Put a brief list (10 – 15 items long) of tools/technologies you’ve worked with that you know well. If you put PHP or JAVA on your CV, I’ll know that you can do python, ruby or any other similar language – I don’t need to know you wrote a python script to sync your flickr photos a couple of years ago. I want to know CORE language skills and tools and I can work out the rest based on what you put in the rest of your CV. If they match the ones I’m looking for you stand a better chance of landing an interview. Huge lists make me think you’re a fraud or a liar (or both), unless your job history is long and varied and I can see evidence of a history that would allow for that many tools to be learnt in depth.

Huge lists of tools and tech are usually for the benefit of lazy recruiters who simply search CVs for keywords. If you really must put all your languages on a CV, then put them at the end so I can safely ignore them. Knowing what and what kind of language you’re most comfortable in is more useful to me that knowing how many languages you’ve read about.

Things you’ve done, not technologies you’ve worked with

Now you’ve added the list of things you can do to your CV, you can stop worrying about stuffing each and every position with the technologies you used there. What I really want to see under each position is the problems you solved and how you solved them. I cannot stress how important this kind of information is. If I see this on your CV you will be 90% of the way through the door because it usually shows that you’re agnostic to your choice of tools – the problem will dictate the tool, not the other way around.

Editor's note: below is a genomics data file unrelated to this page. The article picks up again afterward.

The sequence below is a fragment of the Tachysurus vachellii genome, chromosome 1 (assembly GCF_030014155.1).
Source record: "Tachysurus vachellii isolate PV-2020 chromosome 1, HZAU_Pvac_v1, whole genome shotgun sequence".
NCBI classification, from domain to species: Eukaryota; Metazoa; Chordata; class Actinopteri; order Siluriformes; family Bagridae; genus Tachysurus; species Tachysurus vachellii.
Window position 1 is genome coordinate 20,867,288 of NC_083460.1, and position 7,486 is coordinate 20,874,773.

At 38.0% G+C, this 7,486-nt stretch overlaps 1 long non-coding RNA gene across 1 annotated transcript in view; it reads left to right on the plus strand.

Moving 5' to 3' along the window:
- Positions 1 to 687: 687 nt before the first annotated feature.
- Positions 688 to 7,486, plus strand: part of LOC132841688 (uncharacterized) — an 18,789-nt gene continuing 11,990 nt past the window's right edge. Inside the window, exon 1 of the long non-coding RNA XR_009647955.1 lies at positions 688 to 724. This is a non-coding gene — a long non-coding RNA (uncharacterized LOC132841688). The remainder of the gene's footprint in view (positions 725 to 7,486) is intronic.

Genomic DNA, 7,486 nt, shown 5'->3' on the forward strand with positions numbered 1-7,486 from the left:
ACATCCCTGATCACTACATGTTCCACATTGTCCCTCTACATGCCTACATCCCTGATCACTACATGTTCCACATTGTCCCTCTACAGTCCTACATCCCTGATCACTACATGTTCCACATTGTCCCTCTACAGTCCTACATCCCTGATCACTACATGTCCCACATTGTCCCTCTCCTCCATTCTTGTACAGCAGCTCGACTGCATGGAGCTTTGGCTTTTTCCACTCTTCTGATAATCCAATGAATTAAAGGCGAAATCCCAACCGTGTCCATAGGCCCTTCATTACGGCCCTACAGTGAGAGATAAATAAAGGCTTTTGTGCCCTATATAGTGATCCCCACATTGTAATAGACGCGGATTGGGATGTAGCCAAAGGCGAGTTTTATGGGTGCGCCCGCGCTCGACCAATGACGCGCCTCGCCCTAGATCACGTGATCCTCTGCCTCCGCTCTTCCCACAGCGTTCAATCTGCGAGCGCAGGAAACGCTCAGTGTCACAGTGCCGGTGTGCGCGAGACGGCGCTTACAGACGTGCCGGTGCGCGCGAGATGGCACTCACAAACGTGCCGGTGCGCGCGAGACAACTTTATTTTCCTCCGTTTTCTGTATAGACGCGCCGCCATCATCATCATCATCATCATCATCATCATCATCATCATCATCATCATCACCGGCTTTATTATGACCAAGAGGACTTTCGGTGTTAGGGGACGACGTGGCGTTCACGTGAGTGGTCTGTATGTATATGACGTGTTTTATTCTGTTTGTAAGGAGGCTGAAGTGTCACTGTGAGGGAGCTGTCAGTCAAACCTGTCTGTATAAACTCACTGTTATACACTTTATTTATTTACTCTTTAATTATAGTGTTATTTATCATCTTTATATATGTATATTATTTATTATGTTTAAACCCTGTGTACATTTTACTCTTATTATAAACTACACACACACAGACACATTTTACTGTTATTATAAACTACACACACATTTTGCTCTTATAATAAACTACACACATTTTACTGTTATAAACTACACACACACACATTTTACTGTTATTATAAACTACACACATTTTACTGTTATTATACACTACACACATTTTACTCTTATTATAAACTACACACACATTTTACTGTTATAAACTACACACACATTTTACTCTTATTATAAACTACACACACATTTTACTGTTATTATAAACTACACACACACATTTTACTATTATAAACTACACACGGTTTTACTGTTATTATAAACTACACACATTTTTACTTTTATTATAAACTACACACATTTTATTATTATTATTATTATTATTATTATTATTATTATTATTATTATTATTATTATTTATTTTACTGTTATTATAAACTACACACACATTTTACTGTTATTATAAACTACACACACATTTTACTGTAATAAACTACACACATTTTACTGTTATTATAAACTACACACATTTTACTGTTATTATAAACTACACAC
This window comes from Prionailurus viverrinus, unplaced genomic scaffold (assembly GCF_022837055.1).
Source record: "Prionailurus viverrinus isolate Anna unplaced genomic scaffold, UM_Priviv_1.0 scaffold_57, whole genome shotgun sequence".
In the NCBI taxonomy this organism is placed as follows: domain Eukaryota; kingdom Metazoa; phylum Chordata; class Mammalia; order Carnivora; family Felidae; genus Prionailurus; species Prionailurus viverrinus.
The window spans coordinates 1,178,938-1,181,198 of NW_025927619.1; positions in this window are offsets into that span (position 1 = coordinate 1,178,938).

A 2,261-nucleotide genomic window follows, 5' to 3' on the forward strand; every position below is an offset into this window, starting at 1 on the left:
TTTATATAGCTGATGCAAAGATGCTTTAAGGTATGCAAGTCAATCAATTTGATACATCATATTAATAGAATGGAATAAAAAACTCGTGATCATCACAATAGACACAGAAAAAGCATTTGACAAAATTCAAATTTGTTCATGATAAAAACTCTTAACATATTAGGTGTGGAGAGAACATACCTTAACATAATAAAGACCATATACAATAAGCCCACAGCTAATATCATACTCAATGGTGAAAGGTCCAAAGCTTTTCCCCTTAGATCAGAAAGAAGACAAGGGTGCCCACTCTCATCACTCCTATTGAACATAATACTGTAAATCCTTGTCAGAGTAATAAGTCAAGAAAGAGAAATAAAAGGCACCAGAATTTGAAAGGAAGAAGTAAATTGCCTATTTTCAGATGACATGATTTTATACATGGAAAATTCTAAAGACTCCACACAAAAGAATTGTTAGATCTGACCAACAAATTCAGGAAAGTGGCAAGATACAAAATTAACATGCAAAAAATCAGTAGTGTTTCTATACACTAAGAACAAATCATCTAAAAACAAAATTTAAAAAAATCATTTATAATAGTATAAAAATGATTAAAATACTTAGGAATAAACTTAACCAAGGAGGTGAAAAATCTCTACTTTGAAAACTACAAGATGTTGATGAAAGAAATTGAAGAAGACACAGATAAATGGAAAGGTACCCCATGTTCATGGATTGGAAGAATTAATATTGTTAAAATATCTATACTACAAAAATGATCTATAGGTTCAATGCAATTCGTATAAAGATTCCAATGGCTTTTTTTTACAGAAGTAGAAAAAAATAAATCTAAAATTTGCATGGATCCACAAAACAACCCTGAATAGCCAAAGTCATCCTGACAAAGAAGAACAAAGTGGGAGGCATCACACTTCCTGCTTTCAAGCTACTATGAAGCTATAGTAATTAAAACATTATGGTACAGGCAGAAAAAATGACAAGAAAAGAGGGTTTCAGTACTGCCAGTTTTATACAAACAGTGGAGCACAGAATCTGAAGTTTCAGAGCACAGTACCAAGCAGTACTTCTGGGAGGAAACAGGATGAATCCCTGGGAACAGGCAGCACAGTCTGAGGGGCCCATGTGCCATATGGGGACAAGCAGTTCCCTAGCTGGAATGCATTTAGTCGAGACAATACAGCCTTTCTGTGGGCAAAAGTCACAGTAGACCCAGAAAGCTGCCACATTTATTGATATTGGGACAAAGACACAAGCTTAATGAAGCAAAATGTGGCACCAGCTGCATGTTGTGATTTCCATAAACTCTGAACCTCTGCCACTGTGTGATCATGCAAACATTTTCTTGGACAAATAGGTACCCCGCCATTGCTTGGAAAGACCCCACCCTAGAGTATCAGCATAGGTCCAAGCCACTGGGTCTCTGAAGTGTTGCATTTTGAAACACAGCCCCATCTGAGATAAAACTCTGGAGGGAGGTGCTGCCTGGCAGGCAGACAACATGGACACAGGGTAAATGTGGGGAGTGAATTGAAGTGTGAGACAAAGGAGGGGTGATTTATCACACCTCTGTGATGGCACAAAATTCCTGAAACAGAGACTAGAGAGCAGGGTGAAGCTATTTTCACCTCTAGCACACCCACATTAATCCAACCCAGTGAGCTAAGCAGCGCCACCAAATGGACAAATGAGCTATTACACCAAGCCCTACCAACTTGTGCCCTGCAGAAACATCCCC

For example, something like this will get me excited:

Company Inc – July 2010 – Jan 2011
At Company INC, we were asked to make the search functionality on the site faster and more accurate. Our search requirements were unique enough to not allow us to buy search from a 3rd party. After some research and prototyping, we settled on using Hadoop to allow distributing the keyword mining across clusters – something that we found MySQL wasn’t very good at for our needs.

This shows that you can think about a problem without worrying about tools. it also gives us something interesting to talk about in your interview.

Something like this will cause me to be sad:

Company Inc – July 2010 – Jan 2011
Hadoop, MySQL, scrum, PHP, kanban, javascript, jquery, angular, java, bananas, apples, pears, BBC, RAC, RACI. Built search engine from scratch with PHP and MySQL. Completed objectives. General maintenance of platform including x, y and z.